The present case is unique as there is occurrence of two tumor entities which are different not only in clinical, radiographical and histological facets but also with respect to behavior and prognosis. Presentation of UA with luminal, intraluminal and mural proliferations with coexisting peripheral ameloblastic variant is reported for the first time in the literature in a 59-year-old male patient.

   Case Report Top

A 59-year-old male patient reported with a complaint of gradually enlarging swelling on the right lower half of the face for the past 6 months. The swelling gradually grew and attained the present size. The patient also gave a history of a solitary slow growing soft tissue ovoid swelling, on the lingual side of right back tooth region for the past 10 years. The patient is known hypertensive with a habit of smoking tobacco for the past 30 years. Extraorally, a diffused swelling was noticed on the right lower half of the face giving rise to facial asymmetry. Right submandibular lymph node was tender and soft in consistency. Intraoral examination revealed a swelling on the right side of the body of the mandible extending from 43 to 47, measuring about 5 cm × 4 cm in size, oval in shape with well-defined margins. On palpation, the inspectory findings were confirmed; the swelling was hard in consistency anteriorly and firm posteriorly and was nontender. Another soft tissue swelling arising in the lingual aspect from the gingiva in relation to the teeth 43, 44, 45 was noticed. On inspection, the swelling was about 2 cm × 2 cm in size, round to oval in shape, erythematous showing pebbly surface and well-defined margins. On palpation, it was sessile, firm in consistency and nontender. There was no discharge noticed from both the swellings. Obliteration of the buccal vestibule was seen from 43 to 48 region. Based on the patient's chief complaint and clinical examination, a provisional diagnosis of ameloblastoma was made and a differential diagnosis of odontogenic keratocyst was proposed.

An orthopantomogram revealed two oval-shaped radiolucent areas separated by a radiopaque septum. Smaller radiolucent area was extending from roots of 43, 44, 45 and larger one in the region of 46, 47 with evidence of root resorption of respective teeth. Lower border of the mandible was intact [Figure 1].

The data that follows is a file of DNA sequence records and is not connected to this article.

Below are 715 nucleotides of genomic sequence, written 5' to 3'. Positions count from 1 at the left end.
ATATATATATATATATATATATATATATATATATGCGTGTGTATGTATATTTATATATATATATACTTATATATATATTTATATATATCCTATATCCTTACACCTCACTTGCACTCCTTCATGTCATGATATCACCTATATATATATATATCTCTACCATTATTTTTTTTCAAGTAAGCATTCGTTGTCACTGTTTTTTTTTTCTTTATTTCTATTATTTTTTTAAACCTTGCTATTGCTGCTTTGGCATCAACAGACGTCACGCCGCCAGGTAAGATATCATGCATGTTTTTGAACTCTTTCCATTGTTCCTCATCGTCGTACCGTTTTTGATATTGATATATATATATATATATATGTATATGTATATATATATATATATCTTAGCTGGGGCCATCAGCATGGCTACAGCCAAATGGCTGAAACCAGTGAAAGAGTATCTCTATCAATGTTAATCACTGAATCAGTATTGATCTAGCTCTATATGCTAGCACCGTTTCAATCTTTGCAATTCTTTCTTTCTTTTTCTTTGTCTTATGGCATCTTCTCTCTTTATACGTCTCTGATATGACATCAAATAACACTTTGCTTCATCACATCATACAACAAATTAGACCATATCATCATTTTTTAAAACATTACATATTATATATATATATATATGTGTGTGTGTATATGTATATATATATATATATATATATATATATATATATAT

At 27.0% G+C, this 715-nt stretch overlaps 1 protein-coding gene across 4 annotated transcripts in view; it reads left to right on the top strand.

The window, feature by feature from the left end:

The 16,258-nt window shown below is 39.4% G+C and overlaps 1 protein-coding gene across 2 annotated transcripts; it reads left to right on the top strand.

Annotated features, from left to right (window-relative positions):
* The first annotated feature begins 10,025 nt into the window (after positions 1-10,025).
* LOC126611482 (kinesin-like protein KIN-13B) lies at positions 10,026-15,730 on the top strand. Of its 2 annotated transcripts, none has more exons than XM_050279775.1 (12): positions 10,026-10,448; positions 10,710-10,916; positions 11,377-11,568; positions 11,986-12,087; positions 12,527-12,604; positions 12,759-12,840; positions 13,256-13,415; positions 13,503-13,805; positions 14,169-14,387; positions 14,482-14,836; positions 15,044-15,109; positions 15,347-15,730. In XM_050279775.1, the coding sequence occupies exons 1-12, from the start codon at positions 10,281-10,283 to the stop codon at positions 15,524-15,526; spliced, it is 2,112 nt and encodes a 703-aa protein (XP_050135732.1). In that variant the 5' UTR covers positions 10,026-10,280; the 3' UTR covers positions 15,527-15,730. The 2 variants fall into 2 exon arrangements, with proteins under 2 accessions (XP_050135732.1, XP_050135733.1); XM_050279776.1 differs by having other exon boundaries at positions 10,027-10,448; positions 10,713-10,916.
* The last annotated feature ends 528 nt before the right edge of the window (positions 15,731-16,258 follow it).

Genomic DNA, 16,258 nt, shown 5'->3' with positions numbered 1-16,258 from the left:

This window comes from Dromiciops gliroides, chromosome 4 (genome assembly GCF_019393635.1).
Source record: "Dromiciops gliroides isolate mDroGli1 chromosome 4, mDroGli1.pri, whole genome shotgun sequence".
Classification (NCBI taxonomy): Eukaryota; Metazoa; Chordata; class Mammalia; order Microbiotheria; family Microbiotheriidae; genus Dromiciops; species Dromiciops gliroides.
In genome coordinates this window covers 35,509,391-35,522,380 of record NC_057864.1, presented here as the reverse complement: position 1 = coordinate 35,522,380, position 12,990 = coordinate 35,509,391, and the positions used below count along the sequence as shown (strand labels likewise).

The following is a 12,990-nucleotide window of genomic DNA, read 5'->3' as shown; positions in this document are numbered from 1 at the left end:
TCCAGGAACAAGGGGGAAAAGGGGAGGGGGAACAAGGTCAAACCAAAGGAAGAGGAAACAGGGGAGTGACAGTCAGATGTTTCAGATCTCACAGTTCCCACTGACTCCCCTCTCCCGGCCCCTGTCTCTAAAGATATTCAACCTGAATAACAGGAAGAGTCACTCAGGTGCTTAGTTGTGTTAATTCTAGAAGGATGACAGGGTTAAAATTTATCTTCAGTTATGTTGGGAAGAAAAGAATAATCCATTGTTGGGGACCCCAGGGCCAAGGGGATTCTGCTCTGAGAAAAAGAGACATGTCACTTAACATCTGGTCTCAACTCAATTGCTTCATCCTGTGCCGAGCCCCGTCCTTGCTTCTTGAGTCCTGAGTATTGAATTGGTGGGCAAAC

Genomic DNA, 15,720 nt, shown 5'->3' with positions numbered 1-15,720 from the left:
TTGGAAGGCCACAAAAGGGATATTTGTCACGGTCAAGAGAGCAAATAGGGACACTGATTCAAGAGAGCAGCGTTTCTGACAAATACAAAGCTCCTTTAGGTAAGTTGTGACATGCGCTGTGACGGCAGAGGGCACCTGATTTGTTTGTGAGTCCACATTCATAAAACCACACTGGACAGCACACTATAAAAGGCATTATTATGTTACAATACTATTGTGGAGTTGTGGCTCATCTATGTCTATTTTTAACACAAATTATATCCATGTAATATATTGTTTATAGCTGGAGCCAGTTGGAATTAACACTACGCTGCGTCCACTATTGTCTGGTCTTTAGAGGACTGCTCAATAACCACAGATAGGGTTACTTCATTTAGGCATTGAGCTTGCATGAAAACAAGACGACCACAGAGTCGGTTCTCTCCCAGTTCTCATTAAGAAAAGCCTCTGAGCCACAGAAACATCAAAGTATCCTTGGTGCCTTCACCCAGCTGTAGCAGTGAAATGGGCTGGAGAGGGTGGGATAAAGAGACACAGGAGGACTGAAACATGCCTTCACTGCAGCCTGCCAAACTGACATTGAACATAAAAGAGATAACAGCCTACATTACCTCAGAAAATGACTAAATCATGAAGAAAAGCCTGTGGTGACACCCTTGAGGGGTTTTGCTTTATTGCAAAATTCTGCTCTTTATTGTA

Figure 1: Two oval-shaped radiolucencies extending from 41 to 46 with a radiopaque septum and causing noticeable root resorption of teeth 46, 47

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Computed tomography in axial plane demonstrated an extensive expansile lytic lesion of about 6 cm anteroposteriorly and 4 cm transversely in the region of the body of the mandible. There was an evidence of break in the buccal and lingual cortex posteriorly.

En bloc resection along with involved lymph node was done under general anesthesia, and the specimen was sent for histopathological examination. Grossing of the specimen revealed numerous intraluminal projections into the cystic cavity. Multiple histological sections were prepared from the resected mandible representing all the areas and were thoroughly analyzed.

Microscopically, the tumor obtained from the posterior most region showed a cystic lining composed of ameloblastic epithelium with intraluminal proliferations resembling a plexiform pattern [Figure 2]. Mural extensions of the tumor were also noticed into the underlying connective tissue showing predominantly plexiform pattern in association with focal areas of papillomatous extensions arising with a stalk-like attachment and growing into the connective tissue cores [Figure 3]. Areas of cystic degeneration in the connective tissue were also noticed.
Figure 2: Intraluminal proliferation of cystic lining displaying a plexiform pattern, (×10)

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Figure 3: Papillomatous projections growing into connective tissue cores with a stalk-like attachment, (×40)